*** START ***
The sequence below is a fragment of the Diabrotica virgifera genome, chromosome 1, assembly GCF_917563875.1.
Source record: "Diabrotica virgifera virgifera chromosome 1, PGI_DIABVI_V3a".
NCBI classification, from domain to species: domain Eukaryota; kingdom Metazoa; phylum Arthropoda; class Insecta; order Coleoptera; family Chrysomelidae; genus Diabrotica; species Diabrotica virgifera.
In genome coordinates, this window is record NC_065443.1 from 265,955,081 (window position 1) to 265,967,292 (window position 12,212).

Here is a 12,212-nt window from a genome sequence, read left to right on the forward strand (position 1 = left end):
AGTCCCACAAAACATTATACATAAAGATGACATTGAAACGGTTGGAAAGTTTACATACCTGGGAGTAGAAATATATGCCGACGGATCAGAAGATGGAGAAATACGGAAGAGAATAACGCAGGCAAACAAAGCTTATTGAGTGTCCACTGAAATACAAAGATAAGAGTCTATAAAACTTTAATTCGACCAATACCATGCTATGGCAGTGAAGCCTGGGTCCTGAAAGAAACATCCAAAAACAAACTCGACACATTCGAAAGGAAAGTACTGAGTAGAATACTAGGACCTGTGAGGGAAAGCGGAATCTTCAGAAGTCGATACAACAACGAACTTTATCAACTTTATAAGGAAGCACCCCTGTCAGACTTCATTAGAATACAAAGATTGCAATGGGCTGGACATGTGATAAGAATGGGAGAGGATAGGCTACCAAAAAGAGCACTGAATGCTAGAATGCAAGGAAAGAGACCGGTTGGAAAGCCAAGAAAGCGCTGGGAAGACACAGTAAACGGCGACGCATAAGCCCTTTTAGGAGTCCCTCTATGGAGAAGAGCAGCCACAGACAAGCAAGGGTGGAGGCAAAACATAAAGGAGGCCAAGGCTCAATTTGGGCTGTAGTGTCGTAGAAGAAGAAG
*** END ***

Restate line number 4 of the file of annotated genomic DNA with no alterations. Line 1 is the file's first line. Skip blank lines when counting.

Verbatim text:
In genome coordinates, this window is record NC_065443.1 from 265,955,081 (window position 1) to 265,967,292 (window position 12,212).